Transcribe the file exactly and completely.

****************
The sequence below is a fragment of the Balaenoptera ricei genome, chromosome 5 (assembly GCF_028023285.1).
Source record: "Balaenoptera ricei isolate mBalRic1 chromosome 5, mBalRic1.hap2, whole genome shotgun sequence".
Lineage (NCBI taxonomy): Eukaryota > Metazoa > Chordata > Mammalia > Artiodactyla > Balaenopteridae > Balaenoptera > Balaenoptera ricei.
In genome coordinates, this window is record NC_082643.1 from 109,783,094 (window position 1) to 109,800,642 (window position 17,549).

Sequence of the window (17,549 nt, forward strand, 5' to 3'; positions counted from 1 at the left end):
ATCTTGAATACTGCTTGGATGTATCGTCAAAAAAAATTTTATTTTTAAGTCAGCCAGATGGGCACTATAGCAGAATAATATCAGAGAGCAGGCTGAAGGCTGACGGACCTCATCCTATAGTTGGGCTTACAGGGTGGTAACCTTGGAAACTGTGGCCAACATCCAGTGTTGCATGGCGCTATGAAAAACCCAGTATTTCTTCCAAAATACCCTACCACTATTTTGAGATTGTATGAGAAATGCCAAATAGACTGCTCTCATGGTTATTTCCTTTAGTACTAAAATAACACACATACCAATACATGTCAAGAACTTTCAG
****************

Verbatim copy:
The sequence below is a fragment of the Balaenoptera ricei genome, chromosome 5 (assembly GCF_028023285.1).
Source record: "Balaenoptera ricei isolate mBalRic1 chromosome 5, mBalRic1.hap2, whole genome shotgun sequence".
Lineage (NCBI taxonomy): Eukaryota > Metazoa > Chordata > Mammalia > Artiodactyla > Balaenopteridae > Balaenoptera > Balaenoptera ricei.
In genome coordinates, this window is record NC_082643.1 from 109,783,094 (window position 1) to 109,800,642 (window position 17,549).

Sequence of the window (17,549 nt, forward strand, 5' to 3'; positions counted from 1 at the left end):
ATCTTGAATACTGCTTGGATGTATCGTCAAAAAAAATTTTATTTTTAAGTCAGCCAGATGGGCACTATAGCAGAATAATATCAGAGAGCAGGCTGAAGGCTGACGGACCTCATCCTATAGTTGGGCTTACAGGGTGGTAACCTTGGAAACTGTGGCCAACATCCAGTGTTGCATGGCGCTATGAAAAACCCAGTATTTCTTCCAAAATACCCTACCACTATTTTGAGATTGTATGAGAAATGCCAAATAGACTGCTCTCATGGTTATTTCCTTTAGTACTAAAATAACACACATACCAATACATGTCAAGAACTTTCAG